A blog by runners. For runners.

How to set a marathon goal time

How to set your goal marathon paceIf you’re like me, you have a goal finish time in mind well before you start marathon training. This isn’t always the best approach, though.

A lot can happen over the course of a 16-week marathon training plan. Injuries, illness, burnout, and other curveballs life throws at you can hinder your training, and that time goal you set months ago may no longer be attainable. Or, on a more positive note, training could go much better than expected and your original goal time may be too conservative.

It’s a better idea to set a goal finish time closer to race day – once you have the bulk of training under your belt. There are several calculators, equations, and workouts that can help you predict what your goal marathon pace and finish time should be.

Of course, there’s no way to pinpoint exactly how fast you’ll run on race day. There are too many variables – such as the weather and how you’ll feel. But play around with the following predictors to get a good idea of where your goal should fall:

  • Race pace calculators. There are several finish time prediction calculators out there developed by coaches and running experts. For these calculators, you plug in a recent race time and it estimates what you can run another race distance in based off that time. Use as recent of a race time as possible, preferably one that you ran during marathon training, for the most accurate results. Check out these calculators:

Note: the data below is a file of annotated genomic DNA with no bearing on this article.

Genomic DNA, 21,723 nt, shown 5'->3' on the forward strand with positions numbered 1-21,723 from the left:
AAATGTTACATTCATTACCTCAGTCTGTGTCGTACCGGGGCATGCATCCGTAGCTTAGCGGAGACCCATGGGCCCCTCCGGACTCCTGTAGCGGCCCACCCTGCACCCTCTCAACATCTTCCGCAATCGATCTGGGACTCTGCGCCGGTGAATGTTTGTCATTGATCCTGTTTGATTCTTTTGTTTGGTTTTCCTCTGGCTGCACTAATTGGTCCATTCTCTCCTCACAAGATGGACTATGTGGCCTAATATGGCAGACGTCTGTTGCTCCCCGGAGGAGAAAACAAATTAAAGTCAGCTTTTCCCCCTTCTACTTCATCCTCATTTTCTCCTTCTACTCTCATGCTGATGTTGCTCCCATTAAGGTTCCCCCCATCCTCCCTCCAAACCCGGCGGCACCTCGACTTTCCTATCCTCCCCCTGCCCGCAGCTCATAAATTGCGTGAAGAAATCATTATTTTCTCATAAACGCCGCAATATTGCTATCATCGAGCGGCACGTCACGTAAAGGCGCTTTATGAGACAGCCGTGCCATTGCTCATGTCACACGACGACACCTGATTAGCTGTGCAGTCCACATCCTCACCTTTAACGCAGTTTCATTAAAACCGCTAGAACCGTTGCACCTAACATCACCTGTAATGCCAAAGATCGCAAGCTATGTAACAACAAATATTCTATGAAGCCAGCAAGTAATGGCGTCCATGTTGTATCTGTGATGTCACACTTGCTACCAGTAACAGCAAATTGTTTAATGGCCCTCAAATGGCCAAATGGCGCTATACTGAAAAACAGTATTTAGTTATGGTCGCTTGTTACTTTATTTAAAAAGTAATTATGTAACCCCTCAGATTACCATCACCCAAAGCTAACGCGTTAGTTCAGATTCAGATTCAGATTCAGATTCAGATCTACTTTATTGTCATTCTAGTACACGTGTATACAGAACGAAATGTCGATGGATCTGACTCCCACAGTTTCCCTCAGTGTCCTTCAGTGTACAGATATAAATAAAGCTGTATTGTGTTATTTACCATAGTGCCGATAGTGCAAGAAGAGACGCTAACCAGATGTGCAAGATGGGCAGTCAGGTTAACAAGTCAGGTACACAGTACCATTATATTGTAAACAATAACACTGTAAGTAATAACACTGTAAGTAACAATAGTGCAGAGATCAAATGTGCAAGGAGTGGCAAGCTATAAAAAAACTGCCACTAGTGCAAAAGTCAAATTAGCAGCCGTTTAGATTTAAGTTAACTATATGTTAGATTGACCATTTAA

• The half marathon formula. A marathon is twice the distance of a half marathon, but unfortunately, you can’t just double your half marathon time to predict your marathon finish time. A marathon is much longer so your pace would undoubtedly be slower. For experienced marathoners, the general consensus from the pros is to double your half marathon time and add 5 to 10 minutes. However, for novice marathoners, the formula isn’t as accurate. Your marathon finish time may be twice your half marathon time plus 20 minutes or more.
  • Yasso 800s.  Yasso 800s are a specific speed workout that was created by Bart Yasso, Chief Running Officer of Runner’s World. Yasso 800s are 800m (1/2 mile) repeats. For the workout, you run 10x 800m at a speedy pace. The average amount of time is takes to run each repeat is “equal” to your goal marathon finish time. If you want to run a 4:10 marathon, each Yasso 800 would take you 4 minutes and 10 seconds to complete (which equals an 8:20 minute/mile pace). In between each Yasso 800, recover by jogging for the same amount of time each repeat takes – in this example that would be 4 minutes and 10 seconds. More conservative estimates say a better marathon goal time is closer to Yasso 800 time plus 5 minutes. In our example, that would be a 4:15 marathon.

Keep in mind that all of these predictors assume you’ve followed a sound marathon training program and have completed all of your long runs.

Written by Jen Matz.

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